At the funeral of his assassinated son, he called to bury hate and revenge, choosing love instead: Isn’t the late Mr. Ghassan Tueni inspiring?

Why not choose love in life?
Why not re-choose it over and over?

On December 12, 2005, Lebanon, and the world, lost the editor in chief of An Nahar, a journalist, an intellectual, and later an MP. Indeed, Mr. Gibran Tueni (48 years old) was coldly assassinated in a car explosion as soon as he returned to Lebanon from Paris where he left under death threats and a series of assassinations of intellectuals. He was a man of reason and unity, raised in a family full of love, talent, and with the richness of both religious and intellectual diversity (

Among his famous legacy is his belief in freedom of expression, until he paid its ultimate price with his own life, and a popular oath of unity among all the pieces of the religious puzzle of Lebanon, namely mainly among Christians and Muslims. May his memory be eternal.

Mind you, today and more than ever, his memory is critically needed in his birth country; perhaps by extension here in Canada as well, but for apparently different and hopefully milder reasons. Different, did Bambi say? Yes, but yet coming to the same basic principle in any country: the need for increased unity among its people, instead of the divisiveness of sectarianism. In Lebanon, it may be the classical (i.e. religious-based) sectarianism. In Canada, it is a new form of sectarianism with much divisiveness in our collectively insane times, which is often recklessly encouraged by chief politicians or by the elites of our societies, including the mainstream media: being vaccinated or non-vaccinated; being observant of wokeism or criticizing its drifts, being to the right or to the left, or to a so-called alt right for whatever is not the extreme left (or vice versa), endorsing OR refusing to endorse any form of identity-based politics, including a so-called pro-diversity that does not hesitate to exclude, divide, and even cancel in the name of so-called equity.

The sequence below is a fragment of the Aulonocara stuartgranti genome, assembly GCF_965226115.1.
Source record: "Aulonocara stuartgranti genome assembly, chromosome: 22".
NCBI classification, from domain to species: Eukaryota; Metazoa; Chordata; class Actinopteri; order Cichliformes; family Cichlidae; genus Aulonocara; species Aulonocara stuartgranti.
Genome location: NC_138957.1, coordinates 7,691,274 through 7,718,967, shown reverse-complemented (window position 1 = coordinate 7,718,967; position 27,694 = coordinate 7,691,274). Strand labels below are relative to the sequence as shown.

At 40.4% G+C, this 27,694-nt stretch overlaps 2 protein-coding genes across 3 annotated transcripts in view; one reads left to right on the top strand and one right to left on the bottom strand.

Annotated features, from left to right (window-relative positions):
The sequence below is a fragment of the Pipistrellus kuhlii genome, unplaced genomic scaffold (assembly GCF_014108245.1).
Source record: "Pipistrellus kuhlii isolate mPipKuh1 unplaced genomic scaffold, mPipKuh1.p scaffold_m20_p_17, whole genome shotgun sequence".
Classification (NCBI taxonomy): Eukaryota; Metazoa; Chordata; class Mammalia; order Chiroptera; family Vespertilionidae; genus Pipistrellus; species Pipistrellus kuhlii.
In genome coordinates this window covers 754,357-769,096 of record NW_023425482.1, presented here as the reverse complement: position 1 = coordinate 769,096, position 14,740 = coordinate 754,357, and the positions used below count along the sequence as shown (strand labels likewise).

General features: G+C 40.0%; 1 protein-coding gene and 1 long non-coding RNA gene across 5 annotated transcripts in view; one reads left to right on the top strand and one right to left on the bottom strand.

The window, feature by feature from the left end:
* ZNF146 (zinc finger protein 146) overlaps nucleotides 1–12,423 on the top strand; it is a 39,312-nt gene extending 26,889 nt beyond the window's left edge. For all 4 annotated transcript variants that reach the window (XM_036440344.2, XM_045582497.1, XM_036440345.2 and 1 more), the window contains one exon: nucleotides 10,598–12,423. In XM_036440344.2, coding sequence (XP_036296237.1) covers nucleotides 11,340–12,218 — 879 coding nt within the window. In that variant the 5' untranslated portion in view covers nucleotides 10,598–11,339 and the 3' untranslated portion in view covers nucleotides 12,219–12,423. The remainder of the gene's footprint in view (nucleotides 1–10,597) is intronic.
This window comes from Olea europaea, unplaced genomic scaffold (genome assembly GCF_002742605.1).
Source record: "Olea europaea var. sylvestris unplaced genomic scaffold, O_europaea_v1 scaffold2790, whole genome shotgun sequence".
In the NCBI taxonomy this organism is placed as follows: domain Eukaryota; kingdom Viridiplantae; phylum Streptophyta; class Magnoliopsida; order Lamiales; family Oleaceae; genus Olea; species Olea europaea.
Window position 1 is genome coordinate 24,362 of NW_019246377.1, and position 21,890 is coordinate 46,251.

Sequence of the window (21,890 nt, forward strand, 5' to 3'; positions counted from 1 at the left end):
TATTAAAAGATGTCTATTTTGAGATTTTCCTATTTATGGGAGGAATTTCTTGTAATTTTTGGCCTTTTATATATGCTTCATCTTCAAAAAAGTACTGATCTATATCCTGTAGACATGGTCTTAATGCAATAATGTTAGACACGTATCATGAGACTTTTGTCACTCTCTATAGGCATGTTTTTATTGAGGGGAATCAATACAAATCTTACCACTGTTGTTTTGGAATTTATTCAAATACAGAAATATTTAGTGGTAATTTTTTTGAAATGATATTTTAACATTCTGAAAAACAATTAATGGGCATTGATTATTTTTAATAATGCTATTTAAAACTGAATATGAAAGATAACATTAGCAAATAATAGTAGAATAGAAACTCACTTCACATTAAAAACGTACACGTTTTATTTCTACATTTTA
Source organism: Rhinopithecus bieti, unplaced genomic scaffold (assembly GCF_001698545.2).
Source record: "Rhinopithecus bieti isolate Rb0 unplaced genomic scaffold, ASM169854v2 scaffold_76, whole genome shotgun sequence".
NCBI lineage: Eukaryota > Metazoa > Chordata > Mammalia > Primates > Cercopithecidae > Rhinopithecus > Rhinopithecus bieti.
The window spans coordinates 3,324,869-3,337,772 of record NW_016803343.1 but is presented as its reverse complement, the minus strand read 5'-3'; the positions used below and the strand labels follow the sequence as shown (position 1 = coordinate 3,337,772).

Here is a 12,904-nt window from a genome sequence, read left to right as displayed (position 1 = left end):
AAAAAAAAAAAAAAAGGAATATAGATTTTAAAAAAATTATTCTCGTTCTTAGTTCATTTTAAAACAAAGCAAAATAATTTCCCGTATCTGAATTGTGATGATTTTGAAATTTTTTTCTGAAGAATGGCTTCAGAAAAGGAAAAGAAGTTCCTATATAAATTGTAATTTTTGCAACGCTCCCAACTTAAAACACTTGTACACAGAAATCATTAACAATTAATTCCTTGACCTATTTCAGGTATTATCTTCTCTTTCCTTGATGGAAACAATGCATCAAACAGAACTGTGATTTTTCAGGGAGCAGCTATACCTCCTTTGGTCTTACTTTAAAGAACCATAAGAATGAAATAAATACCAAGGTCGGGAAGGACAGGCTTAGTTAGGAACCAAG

Anyhow, to come back to Mr. Tueni and Lebanon, Bambi reported this story in an earlier post, using the the following words:

“… Bambi remembers the late and great Mr. Ghassan Tueni, father of another assassinated Lebanese intellectual/journalist, Mr. Gibran Tueni. At the end of the funeral service of his son, he spontaneously took the microphone and called for love, can you imagine?

He said: “Let’s bury hate and revenge” (later a title of a book he wrote a couple of years before his own natural death).

Bambi was visiting her parents in Beirut at the time of the funeral. She will always recall the scene of the procession from the nearby hospital’s morgue to his final destination where Bambi’s ancestors are also buried. She will also always recall the father’s moving words mentioned above that she watched live on TV“.

If Mr. Tueni managed to bury hate and revenge, despite any feelings of sadness, anger, and despair upon the assassination of his son in order to preserve both love and unity in his country, why can’t we do it here at home in Canada? Why can’t we do it online? Why can’t we do it in real life? In our hearts, minds, and behaviours? Why should we politicize everything and allow our politicians and/or media to politicize us, and thus divide us, with every trendy issue of the moment?

To conclude this post, Bambi would like to end with Mr. Enrico Macias’ song “Un berger vient de tomber” [“A Shepherd Has Fallen”]. Sadly, it remains timely in Lebanon and in the Middle East when it comes to journalists whose voices we do not want to hear. May both father’s and son’s memory be eternal: the father of love and diplomacy; the son of courage and liberty…

Leave a Reply

Your email address will not be published. Required fields are marked *